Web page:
To put it mildly, scenario games are all about variety, and with 24-hour events, offer a LOT of playing time. The scenarios of the game can be based on anything from historic military battles to science fiction stories. A lot of them are what is referred to as “mission oriented”. The format is somewhat reminiscent of military war games, in that both teams have a number of “missions” they must accomplish, and points are awarded accordingly. Missions may vary from holding a strategic point for a given period of time, to destroying an objective, to recovering a specific object. In most cases, the elimination of opposing players does not count for points. Rather than having a direct, simple objective like recreational games, scenarios are more complex, and require a consideration of strategy for success. Many times two opposing platoons on different missions may see each other and choose not to engage in a prolonged battle for fear of not getting the assigned mission accomplished in the given time. At the same, the most massive exchanges of paint I have ever seen have taken place during scenario games which involved hundreds of players. Successful scenario players (and teams) pick and choose when and where to expend their resources.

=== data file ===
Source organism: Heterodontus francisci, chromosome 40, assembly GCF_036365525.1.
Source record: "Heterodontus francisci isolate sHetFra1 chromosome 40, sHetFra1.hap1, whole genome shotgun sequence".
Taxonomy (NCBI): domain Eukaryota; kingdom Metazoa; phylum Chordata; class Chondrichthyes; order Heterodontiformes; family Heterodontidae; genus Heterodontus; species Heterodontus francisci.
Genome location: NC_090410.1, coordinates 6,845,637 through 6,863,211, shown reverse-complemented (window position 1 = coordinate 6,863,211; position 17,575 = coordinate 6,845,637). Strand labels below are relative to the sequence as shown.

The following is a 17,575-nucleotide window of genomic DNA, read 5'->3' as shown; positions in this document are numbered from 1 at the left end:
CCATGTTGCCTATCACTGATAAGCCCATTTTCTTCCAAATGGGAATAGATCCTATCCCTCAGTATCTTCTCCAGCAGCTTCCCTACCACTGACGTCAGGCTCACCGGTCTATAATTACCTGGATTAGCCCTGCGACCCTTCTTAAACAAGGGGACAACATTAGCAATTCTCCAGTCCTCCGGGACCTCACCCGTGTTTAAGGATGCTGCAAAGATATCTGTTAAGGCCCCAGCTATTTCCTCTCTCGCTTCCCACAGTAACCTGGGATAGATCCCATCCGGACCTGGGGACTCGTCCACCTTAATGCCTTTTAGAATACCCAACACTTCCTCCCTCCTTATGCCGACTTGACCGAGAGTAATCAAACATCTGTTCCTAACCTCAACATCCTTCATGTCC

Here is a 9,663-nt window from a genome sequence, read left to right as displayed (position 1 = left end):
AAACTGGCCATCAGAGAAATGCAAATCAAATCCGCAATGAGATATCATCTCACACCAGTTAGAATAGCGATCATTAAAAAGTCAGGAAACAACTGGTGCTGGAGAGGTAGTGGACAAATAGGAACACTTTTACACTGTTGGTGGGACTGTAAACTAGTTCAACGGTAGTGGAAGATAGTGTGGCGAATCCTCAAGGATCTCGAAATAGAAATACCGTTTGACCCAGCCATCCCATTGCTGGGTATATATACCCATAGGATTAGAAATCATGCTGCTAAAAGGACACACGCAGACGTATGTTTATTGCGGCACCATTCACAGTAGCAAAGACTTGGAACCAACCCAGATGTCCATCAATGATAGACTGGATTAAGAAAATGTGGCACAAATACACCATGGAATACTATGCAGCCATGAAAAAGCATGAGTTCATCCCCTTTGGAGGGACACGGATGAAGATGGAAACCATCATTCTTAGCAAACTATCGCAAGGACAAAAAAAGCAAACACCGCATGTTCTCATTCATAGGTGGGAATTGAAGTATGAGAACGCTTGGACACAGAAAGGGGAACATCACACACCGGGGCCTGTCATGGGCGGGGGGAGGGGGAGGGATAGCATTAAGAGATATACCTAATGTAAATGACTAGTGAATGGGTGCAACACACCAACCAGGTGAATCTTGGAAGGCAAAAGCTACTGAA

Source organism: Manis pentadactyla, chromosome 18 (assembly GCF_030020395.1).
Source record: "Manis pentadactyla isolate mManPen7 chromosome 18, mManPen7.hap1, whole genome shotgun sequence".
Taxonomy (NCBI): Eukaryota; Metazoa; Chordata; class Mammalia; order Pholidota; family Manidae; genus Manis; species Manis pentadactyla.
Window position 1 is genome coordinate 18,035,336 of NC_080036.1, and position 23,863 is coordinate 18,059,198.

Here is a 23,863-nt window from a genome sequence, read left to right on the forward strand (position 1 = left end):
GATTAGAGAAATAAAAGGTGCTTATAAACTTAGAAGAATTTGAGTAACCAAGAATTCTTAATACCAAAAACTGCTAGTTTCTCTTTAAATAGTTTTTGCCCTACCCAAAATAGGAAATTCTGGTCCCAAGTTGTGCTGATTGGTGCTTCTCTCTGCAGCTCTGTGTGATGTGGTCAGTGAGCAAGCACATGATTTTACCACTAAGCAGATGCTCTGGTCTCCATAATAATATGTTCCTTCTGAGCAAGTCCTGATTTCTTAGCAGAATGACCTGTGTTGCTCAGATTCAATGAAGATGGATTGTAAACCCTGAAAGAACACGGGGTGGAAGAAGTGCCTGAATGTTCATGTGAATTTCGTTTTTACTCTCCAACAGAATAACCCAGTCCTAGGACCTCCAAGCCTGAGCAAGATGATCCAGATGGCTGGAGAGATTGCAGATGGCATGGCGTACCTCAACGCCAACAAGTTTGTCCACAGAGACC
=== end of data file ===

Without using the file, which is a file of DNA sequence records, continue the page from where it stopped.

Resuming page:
Scenario games are unique in the equipment allowed. Most allow for such items as radios, multi-shot cannons, ghillie suits, multiple guns, armored vehicles and more. Role playing scenario games also have the addition of characters with special abilities like demolition experts who can destroy structures, combat engineers who can rebuild structures, medics who can heal the wounded, or spies who can infiltrate the opposing team.